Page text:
You rarely see something so enchanting it seems like an illusion, but that’s how it was last spring. Outside, checking the blooming Bottle-brush trees, a red pompom zipped past me. Didn’t see much, the bird was so fast it blurred.
Tomato red, black eye-band, grey-white belly-the loveliest creature I’ve ever seen. I think. It didn’t keep still for a millisecond, so I couldn’t catch it entirely, just a touch of bright beauty as the bird flashed past.
I walked to the bottom of the garden where the Callistemon were blossoming. These whizzbang birds were completely focused on drinking, and had brilliant camouflage among red flowers.
The air was abuzz with bees and hazy with pollen. There were also more zippy red blobs with long curved beaks and pert grey tails.
I suffer from hay fever. The garden gives me watery eyes, a scratchy throat, itchy ears and runny nose. Staying out too long, gives me sneezing attacks so loud they’re like nose hurricanes.
I’d never seen Scarlet Honeyeaters before. They seemed like Australia’s answer to the hummingbird because they could sit in the air.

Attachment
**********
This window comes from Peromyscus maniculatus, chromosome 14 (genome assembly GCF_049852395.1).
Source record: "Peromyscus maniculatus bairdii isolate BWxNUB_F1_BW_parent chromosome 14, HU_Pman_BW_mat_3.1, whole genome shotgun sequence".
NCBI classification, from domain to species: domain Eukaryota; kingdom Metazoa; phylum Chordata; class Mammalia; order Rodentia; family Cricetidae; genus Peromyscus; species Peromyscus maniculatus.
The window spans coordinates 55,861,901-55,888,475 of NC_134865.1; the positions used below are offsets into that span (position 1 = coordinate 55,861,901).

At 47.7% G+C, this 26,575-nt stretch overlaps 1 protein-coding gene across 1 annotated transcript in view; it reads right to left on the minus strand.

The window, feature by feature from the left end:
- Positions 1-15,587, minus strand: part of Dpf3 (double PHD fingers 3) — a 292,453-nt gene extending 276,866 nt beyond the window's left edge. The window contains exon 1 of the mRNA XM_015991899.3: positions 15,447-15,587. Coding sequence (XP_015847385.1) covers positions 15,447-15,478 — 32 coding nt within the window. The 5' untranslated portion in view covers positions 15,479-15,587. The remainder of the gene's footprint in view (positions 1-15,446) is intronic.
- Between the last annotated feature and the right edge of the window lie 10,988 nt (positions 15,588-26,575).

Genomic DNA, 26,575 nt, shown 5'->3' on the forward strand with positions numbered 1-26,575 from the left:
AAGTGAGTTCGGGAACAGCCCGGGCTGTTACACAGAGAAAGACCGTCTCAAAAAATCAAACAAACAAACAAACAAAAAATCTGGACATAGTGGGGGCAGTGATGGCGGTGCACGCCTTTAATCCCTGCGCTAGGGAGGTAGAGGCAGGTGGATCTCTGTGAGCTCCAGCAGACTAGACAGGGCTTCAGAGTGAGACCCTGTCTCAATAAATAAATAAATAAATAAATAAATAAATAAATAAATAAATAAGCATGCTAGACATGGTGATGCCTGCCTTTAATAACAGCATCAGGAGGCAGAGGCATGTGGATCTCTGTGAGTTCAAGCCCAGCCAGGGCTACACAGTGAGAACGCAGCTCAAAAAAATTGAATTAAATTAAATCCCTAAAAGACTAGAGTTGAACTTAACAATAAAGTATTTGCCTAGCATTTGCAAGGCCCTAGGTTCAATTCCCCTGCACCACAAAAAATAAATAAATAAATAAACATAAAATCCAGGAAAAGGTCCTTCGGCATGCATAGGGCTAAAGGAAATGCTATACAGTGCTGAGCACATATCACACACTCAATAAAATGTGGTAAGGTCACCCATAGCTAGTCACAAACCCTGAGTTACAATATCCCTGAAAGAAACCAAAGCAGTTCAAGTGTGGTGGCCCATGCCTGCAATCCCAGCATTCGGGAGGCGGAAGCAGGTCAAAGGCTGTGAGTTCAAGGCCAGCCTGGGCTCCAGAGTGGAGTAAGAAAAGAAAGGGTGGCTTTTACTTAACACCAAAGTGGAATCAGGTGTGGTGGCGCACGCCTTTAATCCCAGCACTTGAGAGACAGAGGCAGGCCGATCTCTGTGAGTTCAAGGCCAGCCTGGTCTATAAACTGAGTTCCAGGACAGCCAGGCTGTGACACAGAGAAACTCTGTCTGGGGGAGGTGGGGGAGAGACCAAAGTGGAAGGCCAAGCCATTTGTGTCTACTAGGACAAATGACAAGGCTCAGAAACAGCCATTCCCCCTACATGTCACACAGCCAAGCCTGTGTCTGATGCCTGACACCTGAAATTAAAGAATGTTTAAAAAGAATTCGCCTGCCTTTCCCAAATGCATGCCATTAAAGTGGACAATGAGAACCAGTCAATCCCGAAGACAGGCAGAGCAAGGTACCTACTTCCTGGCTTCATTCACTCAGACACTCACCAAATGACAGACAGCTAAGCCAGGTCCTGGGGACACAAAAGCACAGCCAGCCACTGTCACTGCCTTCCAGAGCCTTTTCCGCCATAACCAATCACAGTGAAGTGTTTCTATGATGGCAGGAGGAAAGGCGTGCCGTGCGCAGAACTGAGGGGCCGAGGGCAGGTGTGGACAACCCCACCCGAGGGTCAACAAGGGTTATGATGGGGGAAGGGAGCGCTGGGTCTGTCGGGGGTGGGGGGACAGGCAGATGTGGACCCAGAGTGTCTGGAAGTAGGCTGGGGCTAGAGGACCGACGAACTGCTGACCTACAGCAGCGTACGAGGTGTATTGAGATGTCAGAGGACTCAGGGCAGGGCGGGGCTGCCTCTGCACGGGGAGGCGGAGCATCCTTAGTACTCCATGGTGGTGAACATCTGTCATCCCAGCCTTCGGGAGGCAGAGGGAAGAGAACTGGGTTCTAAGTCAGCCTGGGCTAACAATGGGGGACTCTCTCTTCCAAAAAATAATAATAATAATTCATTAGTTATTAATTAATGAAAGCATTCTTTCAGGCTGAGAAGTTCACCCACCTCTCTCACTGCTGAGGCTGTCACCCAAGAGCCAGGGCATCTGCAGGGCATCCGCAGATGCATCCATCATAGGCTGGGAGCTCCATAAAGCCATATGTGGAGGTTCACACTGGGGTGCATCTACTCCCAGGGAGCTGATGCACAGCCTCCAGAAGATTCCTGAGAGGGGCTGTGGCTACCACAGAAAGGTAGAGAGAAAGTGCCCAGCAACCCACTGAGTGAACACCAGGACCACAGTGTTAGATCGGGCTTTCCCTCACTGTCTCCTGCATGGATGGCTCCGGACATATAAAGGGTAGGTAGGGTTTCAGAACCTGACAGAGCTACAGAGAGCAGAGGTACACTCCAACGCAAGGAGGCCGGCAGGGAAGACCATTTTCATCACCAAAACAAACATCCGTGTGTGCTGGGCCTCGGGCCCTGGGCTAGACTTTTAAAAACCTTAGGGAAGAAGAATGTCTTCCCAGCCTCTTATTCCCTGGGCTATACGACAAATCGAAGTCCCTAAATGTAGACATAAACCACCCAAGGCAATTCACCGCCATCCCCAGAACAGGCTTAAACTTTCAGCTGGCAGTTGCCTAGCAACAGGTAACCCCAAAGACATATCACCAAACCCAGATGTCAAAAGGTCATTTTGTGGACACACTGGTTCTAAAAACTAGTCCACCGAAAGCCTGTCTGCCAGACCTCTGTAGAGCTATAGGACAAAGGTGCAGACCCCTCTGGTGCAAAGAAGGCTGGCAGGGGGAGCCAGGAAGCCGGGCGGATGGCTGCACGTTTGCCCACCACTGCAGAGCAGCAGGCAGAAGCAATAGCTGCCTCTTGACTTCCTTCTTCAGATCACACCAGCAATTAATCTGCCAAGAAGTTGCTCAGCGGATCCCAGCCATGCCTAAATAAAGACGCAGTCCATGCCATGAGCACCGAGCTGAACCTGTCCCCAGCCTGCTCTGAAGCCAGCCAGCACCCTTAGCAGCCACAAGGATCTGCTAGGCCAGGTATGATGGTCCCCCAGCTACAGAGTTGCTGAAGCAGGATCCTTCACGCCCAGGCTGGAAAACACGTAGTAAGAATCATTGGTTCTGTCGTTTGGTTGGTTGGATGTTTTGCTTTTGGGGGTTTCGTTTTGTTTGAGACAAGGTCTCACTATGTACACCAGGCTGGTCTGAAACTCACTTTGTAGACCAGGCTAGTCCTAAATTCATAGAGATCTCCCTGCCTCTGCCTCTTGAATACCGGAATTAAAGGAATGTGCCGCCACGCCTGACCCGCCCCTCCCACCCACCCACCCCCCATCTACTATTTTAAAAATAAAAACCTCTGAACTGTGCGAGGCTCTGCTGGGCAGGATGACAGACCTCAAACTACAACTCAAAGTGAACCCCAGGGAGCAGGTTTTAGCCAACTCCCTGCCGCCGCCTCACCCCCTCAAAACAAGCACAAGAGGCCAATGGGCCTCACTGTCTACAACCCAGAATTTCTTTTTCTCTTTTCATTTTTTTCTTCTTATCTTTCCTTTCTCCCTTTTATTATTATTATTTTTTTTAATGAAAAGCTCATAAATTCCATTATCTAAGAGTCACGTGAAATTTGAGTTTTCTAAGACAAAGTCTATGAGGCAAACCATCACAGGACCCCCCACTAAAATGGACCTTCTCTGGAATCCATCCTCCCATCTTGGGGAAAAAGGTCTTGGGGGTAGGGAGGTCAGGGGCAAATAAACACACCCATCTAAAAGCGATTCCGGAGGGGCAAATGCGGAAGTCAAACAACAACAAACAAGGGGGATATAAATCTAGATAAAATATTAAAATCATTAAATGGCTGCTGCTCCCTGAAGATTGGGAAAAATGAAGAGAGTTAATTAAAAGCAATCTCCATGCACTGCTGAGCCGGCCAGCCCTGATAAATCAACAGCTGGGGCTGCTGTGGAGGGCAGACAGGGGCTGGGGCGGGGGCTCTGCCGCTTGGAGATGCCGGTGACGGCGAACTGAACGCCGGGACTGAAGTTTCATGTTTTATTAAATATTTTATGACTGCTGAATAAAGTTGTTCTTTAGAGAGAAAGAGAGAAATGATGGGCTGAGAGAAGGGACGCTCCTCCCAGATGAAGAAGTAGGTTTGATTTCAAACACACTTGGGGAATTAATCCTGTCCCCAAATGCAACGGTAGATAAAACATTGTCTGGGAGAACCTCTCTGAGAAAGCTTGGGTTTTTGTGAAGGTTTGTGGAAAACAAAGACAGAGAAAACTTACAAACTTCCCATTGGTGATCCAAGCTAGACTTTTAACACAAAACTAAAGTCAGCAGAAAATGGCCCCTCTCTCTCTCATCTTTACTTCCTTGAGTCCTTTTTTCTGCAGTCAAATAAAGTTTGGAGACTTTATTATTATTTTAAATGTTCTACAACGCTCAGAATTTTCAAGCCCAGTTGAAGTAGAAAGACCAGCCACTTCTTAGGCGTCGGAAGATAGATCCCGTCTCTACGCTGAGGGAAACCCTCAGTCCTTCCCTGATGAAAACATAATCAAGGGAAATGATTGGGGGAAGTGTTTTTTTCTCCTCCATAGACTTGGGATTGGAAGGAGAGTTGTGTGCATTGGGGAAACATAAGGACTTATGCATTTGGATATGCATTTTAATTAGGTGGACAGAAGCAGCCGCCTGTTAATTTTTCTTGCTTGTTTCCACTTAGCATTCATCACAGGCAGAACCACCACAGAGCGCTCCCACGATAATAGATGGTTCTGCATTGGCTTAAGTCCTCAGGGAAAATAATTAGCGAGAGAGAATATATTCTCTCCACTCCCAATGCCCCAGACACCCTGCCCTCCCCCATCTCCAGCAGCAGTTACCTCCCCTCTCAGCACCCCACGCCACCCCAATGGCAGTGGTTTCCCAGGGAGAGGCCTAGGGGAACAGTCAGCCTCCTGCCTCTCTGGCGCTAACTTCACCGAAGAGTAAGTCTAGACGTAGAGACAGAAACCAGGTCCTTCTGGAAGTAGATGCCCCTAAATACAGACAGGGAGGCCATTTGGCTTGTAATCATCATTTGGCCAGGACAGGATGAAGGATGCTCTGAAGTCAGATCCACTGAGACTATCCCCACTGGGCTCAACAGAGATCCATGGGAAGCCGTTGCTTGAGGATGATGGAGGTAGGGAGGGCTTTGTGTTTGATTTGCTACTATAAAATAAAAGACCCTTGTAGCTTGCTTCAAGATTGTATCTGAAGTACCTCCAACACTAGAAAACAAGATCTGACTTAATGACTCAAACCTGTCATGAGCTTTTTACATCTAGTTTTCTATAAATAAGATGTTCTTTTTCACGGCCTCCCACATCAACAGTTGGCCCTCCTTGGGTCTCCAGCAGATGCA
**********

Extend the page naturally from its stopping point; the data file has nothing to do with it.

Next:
This hot red fluff-ball wouldn’t stop flitting, bouncing, bobbing, clinging and licking nectar until its attention was grabbed by a honey bee.
Just in front of my face, I had a bee and a bird watching the bee, both hovering in a blur of wings. Straight on, the bird’s dainty head looked quirky. It noticed me the moment the bee made a bee-line for my nose. We both jumped and Scarlet buzzed off.
This is the smallest of our honeyeaters at 10 to 11 cm, or a bit more than your longest finger.
The bird was upside-down, right side up but obscured, sideways, hovering, moving constantly. By the time I had one in focus it had shot through again.
If I stayed statue still, the Scarlet Honeyeaters didn’t notice me. Not being an edible flower full of nectar helped. I snapped off 50 photos, but 40 were a faint red/black blob where the bird flew away.
Meanwhile, my nose was tickling, prickling, building up to a gargantuan sneeze.
I wanted to stay in the magic; these birds were awesome.
The Scarlet O’Hara of birds, even though all the red ones were male. I saw stacks of females with a red blush on their chin, but they were harder to spot; plain olive-brown and indistinguishable in the foliage.
I’d never seen such active birds; they would drink anything under the table. Nonstop Crimson Honeyeaters. They were beautiful, they were entrancing, they were…ahh-choo.
It was the ta-dah moment when the dazzling assistant emerges from the magician’s box that’s been cut in half.
Sixteen red pompoms flew out of the bottle-brush. At least ten brown females went with them. Abracadabra. I laughed so hard I nearly choked, not realizing so many Scarlets were in there.
Then it was just me, the flowers and the bees.
With snotty nose and weeping eyes I was still a truly happy birder.
I glimpsed a thing
wild and free,
as lovely as can be.